Thursday, November 21, 2019

Theater Mu's Fast Company is a Fun Ride

Dare to keep up with this witty new con caper. 

Photo courtesy of Theater Mu

As we roll into holiday season, the typical reason for the season spiel, while appropriate, can start to get really tired.

Photo by Rich Ryan

I mean I'll readily admit that I'm a Grinch, but be honest: don't you get a little tired of seeing the same kinds of stories this time of year?

Photo by Rich Ryan

If you're anything like me, eschew Christmas this and holiday that and enjoy a show like Theater Mu's Fast Company, a witty new comic-mystery, instead. This story focuses on a family of con-men and miscreants who are so devious that they even betray each other. Blue tries to pull off the heist of a lifetime: swindling a collector out of a rare $1.5 million first edition comic book. It seems ready to go off without a hitch; that is, until her brother H steals it right from under her nose. It turns out that H is in deep gambling debt with a gangster named Jimmy, but unfortunately his theft not only breaks the con-man code but endangers his sister's life as much as his own. Blue turns to her other brother Francis and mother Mable to find a way to con the comic out of H's hands. Her idea, which utilizes game theory, is air tight - except someone else gets it before she can get to H. The rest of the play involves the family tracking each other around the world and immersing into increasingly complex cons to gain equal footing, until a final explosive reveal ends their competition once and for all.

Photo by Rich Ryan

It's not quite what I was expecting but I really enjoyed the wry nature of this story. It's an edgier and more profane play than I'm used to seeing Theater Mu perform, but it was one of the most genuine group performances I've seen them do in a while. The cast all had great chemistry, and if this is any sign of the future from new Artistic Director Lily Tung Crystal I'm really excited about what's ahead. Jeannie Lander has a subtly devious energy as Mable that reminded me of the sly way Michelle Yeoh is playing the evil captain on the new Star Trek: Discovery series, which is to say: I loved her. Ming Montgomery stumbled on a couple of lines but I really liked her overall as Blue. She has a very genuine delivery that made this crazy story believable. Brian Kim was cool as a cucumber as the criminally talented Francis and his energy really drove the show. Rounding out the cast was Eric 'Pogi' Sumangil as the problematic H, who I've had the privilege of seeing in several shows. This might be my favorite performance of his to-date, as he brings a delightful comedic twist to his otherwise troubled character and really lets his warm charisma shine through.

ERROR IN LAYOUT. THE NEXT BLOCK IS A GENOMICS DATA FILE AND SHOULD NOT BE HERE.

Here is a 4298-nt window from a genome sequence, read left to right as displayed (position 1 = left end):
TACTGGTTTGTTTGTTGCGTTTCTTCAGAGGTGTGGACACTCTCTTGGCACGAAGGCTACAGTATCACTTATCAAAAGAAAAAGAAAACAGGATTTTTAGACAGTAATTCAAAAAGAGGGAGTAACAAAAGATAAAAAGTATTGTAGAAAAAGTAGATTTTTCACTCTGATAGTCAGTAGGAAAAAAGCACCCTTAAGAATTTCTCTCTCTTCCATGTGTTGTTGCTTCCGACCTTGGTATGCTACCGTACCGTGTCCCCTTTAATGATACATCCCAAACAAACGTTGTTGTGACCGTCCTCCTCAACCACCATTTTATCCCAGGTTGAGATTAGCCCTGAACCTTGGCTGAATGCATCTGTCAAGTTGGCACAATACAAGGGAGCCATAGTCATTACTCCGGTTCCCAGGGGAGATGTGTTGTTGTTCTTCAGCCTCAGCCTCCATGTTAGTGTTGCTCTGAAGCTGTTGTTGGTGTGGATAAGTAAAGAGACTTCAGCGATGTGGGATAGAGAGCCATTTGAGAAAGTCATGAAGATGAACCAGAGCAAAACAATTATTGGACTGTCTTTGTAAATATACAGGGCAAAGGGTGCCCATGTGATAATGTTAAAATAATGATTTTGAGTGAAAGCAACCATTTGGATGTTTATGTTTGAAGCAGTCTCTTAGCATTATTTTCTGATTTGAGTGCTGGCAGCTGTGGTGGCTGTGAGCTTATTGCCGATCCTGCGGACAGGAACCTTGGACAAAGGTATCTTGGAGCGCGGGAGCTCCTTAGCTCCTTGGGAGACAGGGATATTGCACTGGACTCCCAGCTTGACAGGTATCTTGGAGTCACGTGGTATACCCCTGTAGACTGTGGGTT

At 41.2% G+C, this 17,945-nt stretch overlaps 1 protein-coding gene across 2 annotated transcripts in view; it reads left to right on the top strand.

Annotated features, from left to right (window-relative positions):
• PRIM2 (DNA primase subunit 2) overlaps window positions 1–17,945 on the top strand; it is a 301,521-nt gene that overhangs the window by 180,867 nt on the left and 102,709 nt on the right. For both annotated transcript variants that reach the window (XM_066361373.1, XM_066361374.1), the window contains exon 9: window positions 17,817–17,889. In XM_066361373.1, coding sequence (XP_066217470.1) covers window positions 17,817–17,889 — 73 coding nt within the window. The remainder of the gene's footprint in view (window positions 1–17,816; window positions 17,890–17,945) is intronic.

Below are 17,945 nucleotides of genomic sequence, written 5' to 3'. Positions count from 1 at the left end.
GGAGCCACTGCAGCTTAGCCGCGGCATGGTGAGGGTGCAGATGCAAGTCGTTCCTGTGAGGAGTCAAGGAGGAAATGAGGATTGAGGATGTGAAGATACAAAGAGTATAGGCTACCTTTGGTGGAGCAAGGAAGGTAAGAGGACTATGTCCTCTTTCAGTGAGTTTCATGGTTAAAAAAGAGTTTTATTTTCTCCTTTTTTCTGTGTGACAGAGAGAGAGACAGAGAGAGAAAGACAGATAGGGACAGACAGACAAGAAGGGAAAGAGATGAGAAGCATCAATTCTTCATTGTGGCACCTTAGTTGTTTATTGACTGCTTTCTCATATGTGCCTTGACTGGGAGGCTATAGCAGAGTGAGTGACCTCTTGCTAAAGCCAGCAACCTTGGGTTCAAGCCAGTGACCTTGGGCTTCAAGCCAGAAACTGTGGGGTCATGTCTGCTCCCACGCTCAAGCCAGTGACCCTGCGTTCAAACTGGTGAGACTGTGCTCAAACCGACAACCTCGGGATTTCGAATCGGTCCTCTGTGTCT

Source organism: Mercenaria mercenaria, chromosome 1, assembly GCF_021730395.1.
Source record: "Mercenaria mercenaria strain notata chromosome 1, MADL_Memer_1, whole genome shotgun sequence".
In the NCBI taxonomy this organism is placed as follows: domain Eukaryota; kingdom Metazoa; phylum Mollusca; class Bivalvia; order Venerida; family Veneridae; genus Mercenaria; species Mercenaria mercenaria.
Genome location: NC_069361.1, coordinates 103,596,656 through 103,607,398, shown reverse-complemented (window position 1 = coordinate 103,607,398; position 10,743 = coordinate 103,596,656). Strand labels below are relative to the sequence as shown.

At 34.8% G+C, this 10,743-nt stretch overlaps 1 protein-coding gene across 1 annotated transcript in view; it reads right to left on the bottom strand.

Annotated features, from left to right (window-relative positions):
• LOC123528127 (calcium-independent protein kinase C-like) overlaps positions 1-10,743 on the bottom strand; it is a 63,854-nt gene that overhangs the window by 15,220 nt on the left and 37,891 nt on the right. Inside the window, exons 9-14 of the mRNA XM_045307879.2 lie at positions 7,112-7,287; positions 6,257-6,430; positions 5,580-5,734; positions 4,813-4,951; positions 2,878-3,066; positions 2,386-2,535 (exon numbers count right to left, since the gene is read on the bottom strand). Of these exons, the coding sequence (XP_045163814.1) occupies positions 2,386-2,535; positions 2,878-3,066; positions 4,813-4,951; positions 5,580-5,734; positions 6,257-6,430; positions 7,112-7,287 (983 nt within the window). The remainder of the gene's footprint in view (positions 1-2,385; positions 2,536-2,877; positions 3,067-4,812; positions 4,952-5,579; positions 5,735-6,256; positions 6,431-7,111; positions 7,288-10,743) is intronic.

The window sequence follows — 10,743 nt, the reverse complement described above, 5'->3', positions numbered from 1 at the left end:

Photo by Rich Ryan

Joel Sass's set echoes the comic book theme of this theatrical caper, and it mostly succeeds. I wish the projections, designed by Miko Simmons, were just a little bit brighter to really bring the theme home; as it is, they feel a bit washed out and don't have the full comic dynamism that could have lent this a Marvel edge. Ash Kaun's costumes are pretty straightforward and each character feels modern and comfortable. There wasn't much special about Karin Olson's lighting design or Montana Johnson's sound design, but everything seemed to run well. Overall, I have to extend a hearty bravo to director Brian Balcom, who has directed several other shows locally and in Chicago but I have somehow missed until now. He coaxed dynamic performances out of this cast and I hope to see his talented hand guiding future #tctheater shows.

Photo by Rich Ryan

Fast Company's closing is quickly approaching, so you have to book it quickly if you want to catch it before the last performance on November 24. For what it's worth, I think you should go. It should be no surprise to long-time readers that Theater Mu has consistently been a local highlight for me, and I'll admit that I was more than a little concerned about their future around this time last year. The company is still early under Lily Tung Crystal's fledgling leadership, but I'm really impressed with what I've seen so far and excited for what's ahead. Fast Company has all the elements I like in plays: it's modern, comedic, includes a mystery and is very approachable for a wide audience. It's a breath of fresh air from heavier dramatic and seasonal fare at this time of year and a great option for a quick pre-Thanksgiving date night. Click here to get your tickets before this little gem of a play is gone.

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